Momofuku Week is a new series I made up yesterday after realizing an epic post I was writing about cooking from the Momofuku book was going to be too long. I decided to break up the posts over the next week since I’ve made enough dishes from the book to cover about a week’s worth of posts already.

Momofuku Pork BellyPork belly fresh out of the oven.

Momofuku’s pork belly is really easy to make, which is good because it’s used in a lot of other recipes in the book, including the famous pork buns, ramen, and sam gyup sal ssam. This was the only the second time I’ve ever made pork belly, and it’s safe to say that it was rousing success. (My first attempt at cooking pork belly was a sous vide version that was good, but I didn’t know what the hell I was doing at the time either.) I also have a piece of pork skin in the freezer waiting to become chicharrones. If I’m lucky, that might be the end of this week. :)

A skinless three-pound slab of pork belly sits in a simple 1:1 salt/sugar cure for between 6 to 24 hours. After discarding any excess liquid, put it roasting or baking dish and roast it fat side up in a 450F oven for an hour, basting it with rendered fat halfway through. Then reduce the oven temperature to 250F and cook it for another hour or so until the pork belly is tender and has—as the book says—”a down pillow-like yield to a firm finger poke.”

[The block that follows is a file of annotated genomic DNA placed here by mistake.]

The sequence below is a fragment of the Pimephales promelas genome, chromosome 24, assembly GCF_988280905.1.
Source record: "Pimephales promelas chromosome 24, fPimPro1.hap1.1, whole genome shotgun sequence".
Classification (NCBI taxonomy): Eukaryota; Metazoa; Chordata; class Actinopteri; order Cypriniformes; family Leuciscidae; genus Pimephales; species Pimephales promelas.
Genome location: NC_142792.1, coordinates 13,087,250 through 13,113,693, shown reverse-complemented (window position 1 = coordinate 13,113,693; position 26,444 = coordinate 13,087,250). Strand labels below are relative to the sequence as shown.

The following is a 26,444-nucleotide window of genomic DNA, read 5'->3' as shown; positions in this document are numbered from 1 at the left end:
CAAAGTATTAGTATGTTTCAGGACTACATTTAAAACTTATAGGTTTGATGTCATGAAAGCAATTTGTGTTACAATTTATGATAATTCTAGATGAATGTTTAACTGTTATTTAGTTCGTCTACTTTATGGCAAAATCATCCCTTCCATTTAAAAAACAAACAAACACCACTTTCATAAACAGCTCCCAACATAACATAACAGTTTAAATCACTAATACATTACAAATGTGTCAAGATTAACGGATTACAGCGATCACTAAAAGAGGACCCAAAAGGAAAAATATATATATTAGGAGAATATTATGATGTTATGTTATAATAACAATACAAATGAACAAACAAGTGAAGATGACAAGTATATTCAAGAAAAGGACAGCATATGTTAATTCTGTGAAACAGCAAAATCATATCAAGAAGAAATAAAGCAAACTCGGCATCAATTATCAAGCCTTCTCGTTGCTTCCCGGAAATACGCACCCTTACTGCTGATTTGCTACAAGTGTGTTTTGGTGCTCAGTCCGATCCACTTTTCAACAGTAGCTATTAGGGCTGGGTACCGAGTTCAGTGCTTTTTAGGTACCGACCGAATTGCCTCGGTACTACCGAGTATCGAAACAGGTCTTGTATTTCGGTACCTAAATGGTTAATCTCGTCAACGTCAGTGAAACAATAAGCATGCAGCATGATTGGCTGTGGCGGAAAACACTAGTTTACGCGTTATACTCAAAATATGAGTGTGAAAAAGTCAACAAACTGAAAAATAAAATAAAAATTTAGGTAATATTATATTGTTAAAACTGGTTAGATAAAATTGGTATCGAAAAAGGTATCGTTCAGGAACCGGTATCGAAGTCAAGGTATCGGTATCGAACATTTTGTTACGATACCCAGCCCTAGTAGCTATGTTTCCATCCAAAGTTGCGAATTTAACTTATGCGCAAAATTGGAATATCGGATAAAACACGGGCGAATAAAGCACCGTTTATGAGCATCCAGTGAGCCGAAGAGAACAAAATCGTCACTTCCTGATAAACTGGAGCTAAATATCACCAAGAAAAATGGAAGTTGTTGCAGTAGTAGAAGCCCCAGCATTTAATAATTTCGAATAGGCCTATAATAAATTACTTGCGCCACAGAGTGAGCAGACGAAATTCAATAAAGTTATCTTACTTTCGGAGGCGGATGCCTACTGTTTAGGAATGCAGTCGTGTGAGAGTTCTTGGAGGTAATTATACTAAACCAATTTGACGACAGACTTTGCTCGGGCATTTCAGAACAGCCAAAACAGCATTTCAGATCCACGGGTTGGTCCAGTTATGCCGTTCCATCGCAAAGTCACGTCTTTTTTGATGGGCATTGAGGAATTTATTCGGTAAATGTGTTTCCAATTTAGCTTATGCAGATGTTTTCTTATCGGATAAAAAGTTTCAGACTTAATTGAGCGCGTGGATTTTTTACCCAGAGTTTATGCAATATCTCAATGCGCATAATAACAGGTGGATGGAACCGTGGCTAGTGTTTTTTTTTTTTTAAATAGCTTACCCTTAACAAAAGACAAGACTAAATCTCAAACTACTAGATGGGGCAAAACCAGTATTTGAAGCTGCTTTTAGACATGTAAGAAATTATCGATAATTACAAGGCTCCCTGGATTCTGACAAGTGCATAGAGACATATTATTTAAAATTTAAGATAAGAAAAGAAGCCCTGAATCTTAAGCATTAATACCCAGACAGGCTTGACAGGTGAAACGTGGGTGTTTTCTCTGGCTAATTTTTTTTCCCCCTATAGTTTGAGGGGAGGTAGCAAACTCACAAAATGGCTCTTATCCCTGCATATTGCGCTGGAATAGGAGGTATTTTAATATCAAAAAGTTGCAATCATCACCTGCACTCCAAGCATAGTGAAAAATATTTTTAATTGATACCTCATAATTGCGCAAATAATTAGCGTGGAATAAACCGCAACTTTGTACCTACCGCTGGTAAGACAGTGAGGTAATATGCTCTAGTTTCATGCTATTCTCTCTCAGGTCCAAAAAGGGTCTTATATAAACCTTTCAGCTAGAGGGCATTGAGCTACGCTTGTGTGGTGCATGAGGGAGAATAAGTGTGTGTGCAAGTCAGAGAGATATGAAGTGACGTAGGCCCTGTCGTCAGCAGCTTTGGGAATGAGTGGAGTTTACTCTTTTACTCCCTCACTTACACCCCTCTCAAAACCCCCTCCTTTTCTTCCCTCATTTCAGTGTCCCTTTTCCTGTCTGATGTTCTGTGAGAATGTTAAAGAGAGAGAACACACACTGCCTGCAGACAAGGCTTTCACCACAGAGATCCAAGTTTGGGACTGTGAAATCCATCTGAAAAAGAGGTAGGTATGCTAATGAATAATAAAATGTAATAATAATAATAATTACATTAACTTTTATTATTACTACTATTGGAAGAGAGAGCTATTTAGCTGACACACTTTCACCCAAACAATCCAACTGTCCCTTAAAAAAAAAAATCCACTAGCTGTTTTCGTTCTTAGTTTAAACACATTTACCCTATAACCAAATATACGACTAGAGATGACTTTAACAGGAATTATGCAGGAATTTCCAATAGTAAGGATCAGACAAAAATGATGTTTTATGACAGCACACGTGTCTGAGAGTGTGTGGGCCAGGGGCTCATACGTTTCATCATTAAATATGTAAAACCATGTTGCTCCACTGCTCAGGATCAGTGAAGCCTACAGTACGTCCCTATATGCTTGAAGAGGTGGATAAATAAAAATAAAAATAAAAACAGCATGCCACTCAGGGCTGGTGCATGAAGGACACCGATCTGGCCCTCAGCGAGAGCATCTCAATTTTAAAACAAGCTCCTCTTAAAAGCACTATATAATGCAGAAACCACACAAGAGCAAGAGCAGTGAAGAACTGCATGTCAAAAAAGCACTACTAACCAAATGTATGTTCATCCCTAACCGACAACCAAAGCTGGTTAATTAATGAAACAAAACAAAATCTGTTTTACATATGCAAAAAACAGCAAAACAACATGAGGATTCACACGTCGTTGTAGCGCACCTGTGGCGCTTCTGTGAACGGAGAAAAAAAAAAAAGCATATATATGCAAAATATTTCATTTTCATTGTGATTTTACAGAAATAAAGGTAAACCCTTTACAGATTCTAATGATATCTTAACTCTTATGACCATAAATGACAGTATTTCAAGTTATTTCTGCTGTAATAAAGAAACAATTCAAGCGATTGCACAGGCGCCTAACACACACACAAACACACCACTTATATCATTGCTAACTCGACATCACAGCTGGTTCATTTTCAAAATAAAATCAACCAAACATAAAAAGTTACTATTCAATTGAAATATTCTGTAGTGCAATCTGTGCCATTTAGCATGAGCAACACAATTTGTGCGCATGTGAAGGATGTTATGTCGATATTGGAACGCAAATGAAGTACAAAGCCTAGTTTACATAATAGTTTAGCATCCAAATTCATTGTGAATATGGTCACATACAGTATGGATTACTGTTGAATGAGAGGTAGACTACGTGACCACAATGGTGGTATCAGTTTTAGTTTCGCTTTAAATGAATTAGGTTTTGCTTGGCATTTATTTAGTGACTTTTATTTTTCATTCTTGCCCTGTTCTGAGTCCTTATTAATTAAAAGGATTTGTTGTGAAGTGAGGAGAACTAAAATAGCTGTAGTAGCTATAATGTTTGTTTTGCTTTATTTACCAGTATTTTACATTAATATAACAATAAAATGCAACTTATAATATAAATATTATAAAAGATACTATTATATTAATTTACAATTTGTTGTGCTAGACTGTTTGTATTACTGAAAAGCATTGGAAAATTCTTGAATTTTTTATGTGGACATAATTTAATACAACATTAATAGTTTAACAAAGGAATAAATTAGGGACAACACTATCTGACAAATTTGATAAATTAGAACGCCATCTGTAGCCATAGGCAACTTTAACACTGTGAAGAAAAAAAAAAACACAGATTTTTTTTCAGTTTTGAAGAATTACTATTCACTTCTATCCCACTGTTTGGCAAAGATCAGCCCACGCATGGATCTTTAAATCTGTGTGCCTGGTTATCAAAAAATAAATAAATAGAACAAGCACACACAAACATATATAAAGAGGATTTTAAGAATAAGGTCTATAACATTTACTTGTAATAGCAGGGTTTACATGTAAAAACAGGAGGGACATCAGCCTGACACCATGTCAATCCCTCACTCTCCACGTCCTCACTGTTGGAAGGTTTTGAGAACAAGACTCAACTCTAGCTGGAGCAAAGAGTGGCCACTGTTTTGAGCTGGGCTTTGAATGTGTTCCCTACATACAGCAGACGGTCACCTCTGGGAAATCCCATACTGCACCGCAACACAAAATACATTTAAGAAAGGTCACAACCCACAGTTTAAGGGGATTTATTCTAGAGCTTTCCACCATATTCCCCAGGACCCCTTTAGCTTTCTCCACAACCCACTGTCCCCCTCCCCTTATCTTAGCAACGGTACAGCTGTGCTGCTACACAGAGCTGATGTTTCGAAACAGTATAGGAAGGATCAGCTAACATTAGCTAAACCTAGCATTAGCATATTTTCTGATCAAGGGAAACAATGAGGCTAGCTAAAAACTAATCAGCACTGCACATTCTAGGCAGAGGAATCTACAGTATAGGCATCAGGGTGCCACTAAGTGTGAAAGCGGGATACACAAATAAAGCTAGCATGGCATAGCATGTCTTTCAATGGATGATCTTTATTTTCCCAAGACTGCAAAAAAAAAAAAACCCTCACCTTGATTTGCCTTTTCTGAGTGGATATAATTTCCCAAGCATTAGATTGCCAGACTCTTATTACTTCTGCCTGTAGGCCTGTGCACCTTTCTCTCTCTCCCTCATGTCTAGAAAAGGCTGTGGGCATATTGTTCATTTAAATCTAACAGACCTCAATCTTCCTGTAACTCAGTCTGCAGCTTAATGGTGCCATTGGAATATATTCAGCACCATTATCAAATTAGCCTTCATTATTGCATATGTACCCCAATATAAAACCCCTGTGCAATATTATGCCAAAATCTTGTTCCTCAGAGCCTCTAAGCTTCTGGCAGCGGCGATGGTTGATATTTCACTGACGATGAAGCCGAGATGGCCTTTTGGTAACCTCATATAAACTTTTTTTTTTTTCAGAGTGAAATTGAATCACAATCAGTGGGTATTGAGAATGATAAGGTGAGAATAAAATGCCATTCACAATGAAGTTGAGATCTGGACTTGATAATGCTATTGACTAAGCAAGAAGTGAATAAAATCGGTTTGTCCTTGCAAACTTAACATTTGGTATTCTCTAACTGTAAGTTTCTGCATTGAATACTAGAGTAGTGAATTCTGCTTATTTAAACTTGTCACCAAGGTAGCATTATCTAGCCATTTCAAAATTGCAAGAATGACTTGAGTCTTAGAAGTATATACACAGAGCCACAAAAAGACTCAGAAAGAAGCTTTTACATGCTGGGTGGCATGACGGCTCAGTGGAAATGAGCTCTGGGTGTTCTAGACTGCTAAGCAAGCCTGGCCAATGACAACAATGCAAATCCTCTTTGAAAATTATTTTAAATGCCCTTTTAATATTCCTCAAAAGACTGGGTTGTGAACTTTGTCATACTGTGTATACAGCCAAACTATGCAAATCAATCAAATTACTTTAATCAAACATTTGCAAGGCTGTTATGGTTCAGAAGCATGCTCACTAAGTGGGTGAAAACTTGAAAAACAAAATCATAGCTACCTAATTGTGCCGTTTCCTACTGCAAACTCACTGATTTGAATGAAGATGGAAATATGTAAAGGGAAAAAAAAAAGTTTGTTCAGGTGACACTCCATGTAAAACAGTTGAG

After cooking, save the rendered fat and cool the belly till you can handle it. Wrap it in plastic or foil and refrigerate until needed—the belly is easier to cut into uniform pieces when it’s cold. When you’re ready to use the pork belly, cut 1/2-inch slices from the short end of the belly (against the grain) and warm it up. I like to use a cast iron skillet over medium heat to lightly char each piece of pork belly on both sides.

Download a PDF excerpt of this recipe (via Time Out New York):

Tomorrow: Momofuku Pork Belly Buns.

Categories
Anthony Bourdain Filipino TV

Philippines Tops Bourdain’s “Hierarchy of Pork”

As the No Reservations – Philippines episode gets set to air, Bourdain’s latest blog post boldly declares that the Philippines is No. 1 in his so-called “Hierarchy of Pork,” ahead of Bali and Puerto Rico.

In his post, Bourdain had high praise for both sisig and the lechon he had in Cebu.